I was honestly on the verge of giving up ever seeing this. I'd pre-ordered it years ago, then pre-ordered it again (also years ago), then was contacted that my credit card info was out of date (the card had expired in the interim), then finally heard that it was shipping. Now it's finally in my hot little hands. Whew!

Was it worth the wait? Well, yes, but maybe not worth the anxiety (is anything?).

The game looks very nice. The artwork on the game components is beautiful, especially the map boards, of which there are four: a coastal board, a river board, a jungle board and a hilly board. There is also a sheet of double-sided overlays for two different river mouths (the Tenaru and the Matanikau), village buildings, jungle patches, and smaller hills.

The hex side markings blend in very subtly with the artwork on the boards. They're easy enough to see if you're looking for them, but disappear enough to give the impression of a free-form kriegspiel.

The counters are the standard big size, die-cut and double sided. The mix is mostly infantry and infantry support weapons. Each side has a few tanks: US M3A1 Stuarts and Japanese Type 95 Ha-Go and Type 97 Ch-Ha tanks. There are also US landing craft and an M3 GMC. Because I pre-ordered (twice), I got an extra set of counters that have the Marine 2nd Raider counters, US Army regulars and National Guard counters, another GMC, and two M2 .50 cal. counters. There are also some Melanesian police counters. The extra counters can be used in scenarios that are downloadable from the Academy Games website.

There was one hiccup in the box. The die-cut counters are easily removed from the frames, perhaps too easily. There were a lot of loose counters in the box. One counter, used to count victory points, got smushed on one side.

A bit worse for wear
Just a touch of diluted Mod Podge with a small brush, press the counter under some weight for a while, et voilá!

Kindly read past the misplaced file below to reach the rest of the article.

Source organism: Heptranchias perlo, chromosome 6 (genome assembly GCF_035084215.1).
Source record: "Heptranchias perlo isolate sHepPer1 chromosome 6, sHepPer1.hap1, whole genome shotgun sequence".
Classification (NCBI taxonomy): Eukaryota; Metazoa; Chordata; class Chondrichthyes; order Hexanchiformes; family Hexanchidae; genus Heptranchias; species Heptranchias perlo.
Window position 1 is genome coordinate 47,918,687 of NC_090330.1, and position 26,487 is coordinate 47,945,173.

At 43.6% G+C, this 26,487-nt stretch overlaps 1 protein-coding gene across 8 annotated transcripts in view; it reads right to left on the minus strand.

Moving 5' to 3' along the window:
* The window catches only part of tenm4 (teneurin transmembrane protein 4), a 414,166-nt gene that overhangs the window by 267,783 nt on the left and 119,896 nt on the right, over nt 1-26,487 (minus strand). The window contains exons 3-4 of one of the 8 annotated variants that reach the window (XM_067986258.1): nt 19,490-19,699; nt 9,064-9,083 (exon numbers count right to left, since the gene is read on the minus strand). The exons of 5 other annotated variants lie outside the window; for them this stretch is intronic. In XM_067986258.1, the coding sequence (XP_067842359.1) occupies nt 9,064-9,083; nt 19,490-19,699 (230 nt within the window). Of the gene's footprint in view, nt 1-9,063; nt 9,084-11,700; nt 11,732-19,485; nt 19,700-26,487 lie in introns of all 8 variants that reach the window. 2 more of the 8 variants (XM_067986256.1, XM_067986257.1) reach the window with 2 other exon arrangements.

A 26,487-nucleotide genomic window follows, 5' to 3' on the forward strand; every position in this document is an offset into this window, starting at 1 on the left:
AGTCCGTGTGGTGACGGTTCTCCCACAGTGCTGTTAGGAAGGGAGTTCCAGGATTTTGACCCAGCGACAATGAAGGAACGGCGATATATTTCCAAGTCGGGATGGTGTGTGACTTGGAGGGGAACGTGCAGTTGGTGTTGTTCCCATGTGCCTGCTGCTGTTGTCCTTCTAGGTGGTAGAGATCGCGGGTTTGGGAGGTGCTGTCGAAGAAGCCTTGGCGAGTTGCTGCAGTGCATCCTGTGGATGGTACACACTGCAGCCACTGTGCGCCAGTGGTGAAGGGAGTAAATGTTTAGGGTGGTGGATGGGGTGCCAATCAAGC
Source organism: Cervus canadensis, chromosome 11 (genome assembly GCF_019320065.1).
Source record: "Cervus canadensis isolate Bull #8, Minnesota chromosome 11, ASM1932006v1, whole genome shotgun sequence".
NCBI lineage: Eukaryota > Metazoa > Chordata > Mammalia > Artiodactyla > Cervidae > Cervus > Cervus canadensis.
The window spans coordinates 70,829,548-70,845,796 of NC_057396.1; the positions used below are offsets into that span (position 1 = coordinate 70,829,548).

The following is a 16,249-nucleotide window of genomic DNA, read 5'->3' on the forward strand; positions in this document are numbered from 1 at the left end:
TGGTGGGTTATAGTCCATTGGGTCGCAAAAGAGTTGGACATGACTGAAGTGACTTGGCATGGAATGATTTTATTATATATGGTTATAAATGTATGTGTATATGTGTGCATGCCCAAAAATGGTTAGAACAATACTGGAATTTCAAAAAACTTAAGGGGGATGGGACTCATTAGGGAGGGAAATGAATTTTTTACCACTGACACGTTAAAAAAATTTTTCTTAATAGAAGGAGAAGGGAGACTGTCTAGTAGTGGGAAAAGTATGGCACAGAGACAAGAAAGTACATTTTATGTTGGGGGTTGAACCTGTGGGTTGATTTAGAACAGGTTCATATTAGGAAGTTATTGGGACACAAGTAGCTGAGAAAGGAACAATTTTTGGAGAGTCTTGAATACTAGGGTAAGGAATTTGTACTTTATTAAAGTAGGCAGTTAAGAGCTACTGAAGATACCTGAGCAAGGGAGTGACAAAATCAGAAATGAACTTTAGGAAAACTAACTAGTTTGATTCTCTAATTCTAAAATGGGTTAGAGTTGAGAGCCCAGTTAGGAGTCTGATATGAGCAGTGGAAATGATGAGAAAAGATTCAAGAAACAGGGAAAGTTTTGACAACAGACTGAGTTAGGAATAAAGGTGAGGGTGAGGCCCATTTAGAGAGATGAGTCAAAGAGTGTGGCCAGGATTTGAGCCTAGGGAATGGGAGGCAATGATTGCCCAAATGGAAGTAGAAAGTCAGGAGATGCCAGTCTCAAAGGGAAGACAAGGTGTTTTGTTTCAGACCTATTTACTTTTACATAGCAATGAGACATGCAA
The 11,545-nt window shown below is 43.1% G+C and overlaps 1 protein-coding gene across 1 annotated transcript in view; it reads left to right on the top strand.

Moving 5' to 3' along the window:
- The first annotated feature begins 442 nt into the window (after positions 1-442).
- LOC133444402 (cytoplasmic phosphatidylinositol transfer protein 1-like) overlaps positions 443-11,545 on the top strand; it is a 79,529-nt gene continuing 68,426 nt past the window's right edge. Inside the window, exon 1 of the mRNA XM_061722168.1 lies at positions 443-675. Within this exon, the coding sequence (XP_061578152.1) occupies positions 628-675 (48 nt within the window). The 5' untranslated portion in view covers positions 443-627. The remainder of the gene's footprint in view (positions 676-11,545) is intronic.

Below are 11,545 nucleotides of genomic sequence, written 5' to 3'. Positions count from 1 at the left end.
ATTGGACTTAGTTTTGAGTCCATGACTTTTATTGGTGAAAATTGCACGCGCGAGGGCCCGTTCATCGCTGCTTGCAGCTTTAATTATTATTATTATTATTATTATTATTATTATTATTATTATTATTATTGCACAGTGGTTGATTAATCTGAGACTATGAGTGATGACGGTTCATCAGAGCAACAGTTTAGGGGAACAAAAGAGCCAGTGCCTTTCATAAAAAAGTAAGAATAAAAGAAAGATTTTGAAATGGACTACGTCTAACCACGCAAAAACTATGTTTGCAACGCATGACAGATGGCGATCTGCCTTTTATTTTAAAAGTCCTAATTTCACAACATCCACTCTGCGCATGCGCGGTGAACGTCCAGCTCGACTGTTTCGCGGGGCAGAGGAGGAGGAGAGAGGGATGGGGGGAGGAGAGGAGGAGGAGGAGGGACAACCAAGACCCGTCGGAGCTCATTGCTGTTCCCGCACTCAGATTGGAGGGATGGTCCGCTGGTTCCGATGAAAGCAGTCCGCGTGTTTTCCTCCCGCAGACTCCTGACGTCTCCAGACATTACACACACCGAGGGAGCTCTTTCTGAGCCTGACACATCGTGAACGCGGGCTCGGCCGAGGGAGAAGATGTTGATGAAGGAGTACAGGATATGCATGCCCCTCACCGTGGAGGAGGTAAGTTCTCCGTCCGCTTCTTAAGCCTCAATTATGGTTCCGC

All better
The box also comes with an expansive counter tray that keeps everything in nice and snug.

The game is standalone. No previous CoH games are needed. The rules are the same as for the entire series except for the Bushidō rules. In addition to tracking victory points, the Japanese player tracks Bushidō points. The Bushidō rules are intended to encourage the Japanese player to employ historically aggressive Japanese tactics. Each scenario awards Bushidō points differently. For example, in some scenarios the Japanese player gains +1 Bushidō points for every unit he loses in hand to hand combat or to point blank fire. In another scenario, the Japanese player loses -1 Bushidō points for every counter that doesn't start its activation as part of a group move.

The effect of gaining/losing Bushidō points is to increase or decrease the the number of command activation points (CAP) that the Japanese player has available. There may be other scenario-specific affects of having positive or negative Bushidō points. It looks like an interesting rule.

With the amount of time (years!) that it took to get Guadalcanal released, I fear that Acadamy Games has moved on from this series. At one time, there seemed to be many extensions in the works: Normandy 1944, Blitzkrieg 1940, Crete 1941... None of that appears to be on the horizon any more. I'd love to see more extensions to the series, but given the time it took to release Guadalcanal, I'm starting to think I won't live long enough to see them (and I'm only 55).

As a pipe dream, it would be interesting to see Academy Games strike while the Pacific War iron is hot and do a Tarawa 1943 extension. I've long been fascinated by that battle and I think that CoH is a great system for creating some good scenarios for it.

I have yet to play a game of Guadalcanal, but I'm looking for the soonest opportunity (Dave Schueler are you reading this?).